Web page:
Space Dogs (2019) ** mubi

September 13th, 2020
Author: Meredith Taylor

Dir.: Elsa Kremser, Levin Peter; Documentary with voice over by Alexey Serebryakov; Germany/Austria 2019, 91 min.

Writers/directors and producers Elsa Kremser and Levin Peter cobble together a rather meaningless documentary featuring long shots of rather scruffy dogs on Moscow’s contemporary streets. Making up more than seventy minutes of the running time, the seemingly unstructured images are edited in an unsatisfactory montage with clips from USSR spacecraft history, with a focus on experiments with dogs and turtles. The combination of the two central strands is rather tenuous, and a pretentious voiceover by Alexey Serebryakov is not always helpful.

Laika was found roaming the streets of Moscow where she was captured and sent into Space, never to return. In November 1957 she started her journey, circling the earth, before dying. In contrast, the US Space programme used a chimpanzee, captured in Cameroon, and named Number 65. He survived his journey but found himself back on Earth in a zoo in Washington DC where he was lonely having got used to human company. Number 65 died overweight and of liver failure. To bring the message home, we are shown a couple of humans in Moscow dressing a chimpanzee called ‘Buh’ like a waiter, for a performance in a nightclub. More clips from the USSR Space programme show returning dogs having an ECG and being comforted by the female medical staff. More up to date clips show dogs savagely killing a toy cat, the voice-over extolling their heroism. When two turtles approach a dog, we are informed the pair were supposed to be the first creatures from Earth, orbiting the moon. But the Soviet space capsule drifted from its calculated course, and the turtles floated through space, “hopefully finding a new world in another universe”. It all culminates with cute puppies in front of their rather ramshackle den. Above them a nightingale sings, but its warning is too late: humans put poisoned meat in front of the puppies’ den.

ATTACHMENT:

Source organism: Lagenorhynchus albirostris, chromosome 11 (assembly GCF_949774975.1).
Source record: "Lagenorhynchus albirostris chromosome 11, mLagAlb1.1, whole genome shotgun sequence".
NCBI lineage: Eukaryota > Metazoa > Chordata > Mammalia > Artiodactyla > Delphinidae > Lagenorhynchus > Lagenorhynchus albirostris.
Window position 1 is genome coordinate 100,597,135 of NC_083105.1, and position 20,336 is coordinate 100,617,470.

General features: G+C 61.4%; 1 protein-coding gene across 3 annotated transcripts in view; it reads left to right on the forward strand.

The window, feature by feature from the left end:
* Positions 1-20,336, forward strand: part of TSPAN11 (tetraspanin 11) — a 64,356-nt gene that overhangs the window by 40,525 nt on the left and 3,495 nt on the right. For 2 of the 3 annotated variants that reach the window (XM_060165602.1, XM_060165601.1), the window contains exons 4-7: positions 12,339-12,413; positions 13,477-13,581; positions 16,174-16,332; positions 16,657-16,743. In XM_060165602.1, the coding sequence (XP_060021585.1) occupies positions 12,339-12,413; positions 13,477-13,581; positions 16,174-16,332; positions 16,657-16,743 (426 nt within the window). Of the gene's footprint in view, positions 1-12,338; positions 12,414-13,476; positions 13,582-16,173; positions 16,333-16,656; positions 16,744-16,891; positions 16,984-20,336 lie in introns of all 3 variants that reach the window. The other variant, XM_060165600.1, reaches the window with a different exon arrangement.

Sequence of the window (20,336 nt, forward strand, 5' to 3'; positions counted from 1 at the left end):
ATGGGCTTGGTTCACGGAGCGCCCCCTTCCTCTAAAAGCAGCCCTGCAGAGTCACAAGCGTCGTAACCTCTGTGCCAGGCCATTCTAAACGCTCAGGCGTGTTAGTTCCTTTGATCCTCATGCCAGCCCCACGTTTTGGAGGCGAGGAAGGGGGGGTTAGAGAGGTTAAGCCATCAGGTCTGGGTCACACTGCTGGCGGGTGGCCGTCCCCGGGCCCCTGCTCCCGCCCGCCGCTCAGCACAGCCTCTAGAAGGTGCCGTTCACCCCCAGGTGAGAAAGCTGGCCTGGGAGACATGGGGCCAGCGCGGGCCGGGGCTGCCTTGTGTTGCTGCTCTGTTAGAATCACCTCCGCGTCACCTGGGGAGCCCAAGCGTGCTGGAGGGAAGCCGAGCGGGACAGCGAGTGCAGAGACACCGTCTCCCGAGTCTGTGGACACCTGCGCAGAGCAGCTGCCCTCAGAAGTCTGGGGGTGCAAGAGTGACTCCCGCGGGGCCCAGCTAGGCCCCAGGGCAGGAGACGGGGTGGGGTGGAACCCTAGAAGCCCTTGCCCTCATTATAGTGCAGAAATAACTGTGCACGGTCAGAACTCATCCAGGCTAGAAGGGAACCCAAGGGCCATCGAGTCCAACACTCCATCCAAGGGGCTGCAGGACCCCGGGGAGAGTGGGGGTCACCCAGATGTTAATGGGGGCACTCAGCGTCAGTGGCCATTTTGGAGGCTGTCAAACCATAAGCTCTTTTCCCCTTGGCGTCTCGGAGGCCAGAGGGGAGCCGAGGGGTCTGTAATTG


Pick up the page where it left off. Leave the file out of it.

The mythical comments do not fit the images of the rather ordinary, scruffy dogs whose surroundings are squalid, to say the least. DoP Yunus Roy Imer succeeds in makingmodern Moscow look like a provincial town on its last legs – not just the dogs. The directors’ premise is vague. What are they trying to establish: Animal cruelty? Animal bravery? A missed opportunity. AS


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